- Anti-inflammatory medicated creams. If over-the-counter corticosteroid cream isn’t helping, your doctor may prescribe a stronger version of this drug. Potent topical steroids until the plaque is resolved (4–6 weeks) — occlusion for a few hours after application may enhance efficacy. Reduce potency or frequency of topical steroids once lichenification has resolved. A calcineurin inhibitor (tacrolimus) ointment may help if the vulva is involved.
- Corticosteroid injections. Your doctor may inject corticosteroids directly into the affected skin every 4–6 weeks to help it heal.
- Anti-itch medications. Prescription antihistamines help relieve itching in many people with neurodermatitis. Some of these drugs may cause drowsiness and help with alleviating scratching while you sleep.
- Coal tar preparations
- Anti-anxiety drugs. Because anxiety and stress can trigger neurodermatitis, anti-anxiety drugs may help prevent the itchiness.
- Tricyclic antidepressant (eg, amitriptyline or nortriptyline), to help sleep.
- Light therapy. Exposing the affected skin to particular types of light is sometimes helpful.
- Psychotherapy. Talking with a counselor can help you learn how your emotions and behaviors can fuel — or prevent — itching and scratching.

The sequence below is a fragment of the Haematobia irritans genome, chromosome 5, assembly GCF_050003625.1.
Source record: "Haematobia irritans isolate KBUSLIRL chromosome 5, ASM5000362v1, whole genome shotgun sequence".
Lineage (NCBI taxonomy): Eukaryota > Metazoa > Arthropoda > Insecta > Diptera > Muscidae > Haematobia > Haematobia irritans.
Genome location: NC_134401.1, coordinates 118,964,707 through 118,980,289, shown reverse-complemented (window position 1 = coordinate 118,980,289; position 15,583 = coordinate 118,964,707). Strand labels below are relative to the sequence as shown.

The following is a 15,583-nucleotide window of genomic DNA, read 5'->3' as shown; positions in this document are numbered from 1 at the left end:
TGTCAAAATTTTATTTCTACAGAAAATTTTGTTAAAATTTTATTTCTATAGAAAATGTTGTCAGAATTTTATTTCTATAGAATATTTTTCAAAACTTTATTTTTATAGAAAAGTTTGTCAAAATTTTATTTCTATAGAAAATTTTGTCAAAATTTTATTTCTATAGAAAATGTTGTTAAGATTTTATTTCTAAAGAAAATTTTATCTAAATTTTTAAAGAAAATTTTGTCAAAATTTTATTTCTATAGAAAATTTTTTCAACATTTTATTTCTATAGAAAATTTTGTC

- Moisturizers to relieve dryness and reduce desire to scratch.
- Capsaicin cream or doxepin cream: These may decrease the itch.
- Cooling creams containing menthol.
- Tacrolimus ointment (approved to treat atopic dermatitis), which you would apply to the itchy area.
Treating the primary underlying condition; for example:
- Antifungal agents for dermatophyte infection
- Phototherapy and immunomodulatory medications for inflammatory dermatoses (oral corticosteroids, methotrexate, azathioprine or ciclosporin)
- Tricyclic antidepressants (amitriptyline, nortriptyline, doxepin), other antidepressants (eg, duloxetine) or antiepileptic medications (valproate, lamotrigine, gabapentin) for radiculopathy.
- If stress or anxiety is a constant in your life, the following may be necessary to get rid of the itch:
- An anti-anxiety medicine